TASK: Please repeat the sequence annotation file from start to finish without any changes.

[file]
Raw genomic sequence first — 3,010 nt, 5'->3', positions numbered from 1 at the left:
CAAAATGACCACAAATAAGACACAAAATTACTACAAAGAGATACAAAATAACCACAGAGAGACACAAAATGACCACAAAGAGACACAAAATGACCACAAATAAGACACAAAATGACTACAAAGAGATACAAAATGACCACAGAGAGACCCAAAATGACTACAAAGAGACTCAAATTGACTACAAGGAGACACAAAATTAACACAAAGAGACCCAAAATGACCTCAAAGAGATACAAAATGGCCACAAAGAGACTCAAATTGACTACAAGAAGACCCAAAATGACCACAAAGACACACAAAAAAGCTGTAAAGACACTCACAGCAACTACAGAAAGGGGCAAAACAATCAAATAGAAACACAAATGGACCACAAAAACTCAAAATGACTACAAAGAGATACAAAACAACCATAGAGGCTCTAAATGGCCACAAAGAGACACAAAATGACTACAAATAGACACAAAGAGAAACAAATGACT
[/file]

Raw genomic sequence first — 3,010 nt, 5'->3', positions numbered from 1 at the left:
CAAAATGACCACAAATAAGACACAAAATTACTACAAAGAGATACAAAATAACCACAGAGAGACACAAAATGACCACAAAGAGACACAAAATGACCACAAATAAGACACAAAATGACTACAAAGAGATACAAAATGACCACAGAGAGACCCAAAATGACTACAAAGAGACTCAAATTGACTACAAGGAGACACAAAATTAACACAAAGAGACCCAAAATGACCTCAAAGAGATACAAAATGGCCACAAAGAGACTCAAATTGACTACAAGAAGACCCAAAATGACCACAAAGACACACAAAAAAGCTGTAAAGACACTCACAGCAACTACAGAAAGGGGCAAAACAATCAAATAGAAACACAAATGGACCACAAAAACTCAAAATGACTACAAAGAGATACAAAACAACCATAGAGGCTCTAAATGGCCACAAAGAGACACAAAATGACTACAAATAGACACAAAGAGAAACAAATGACT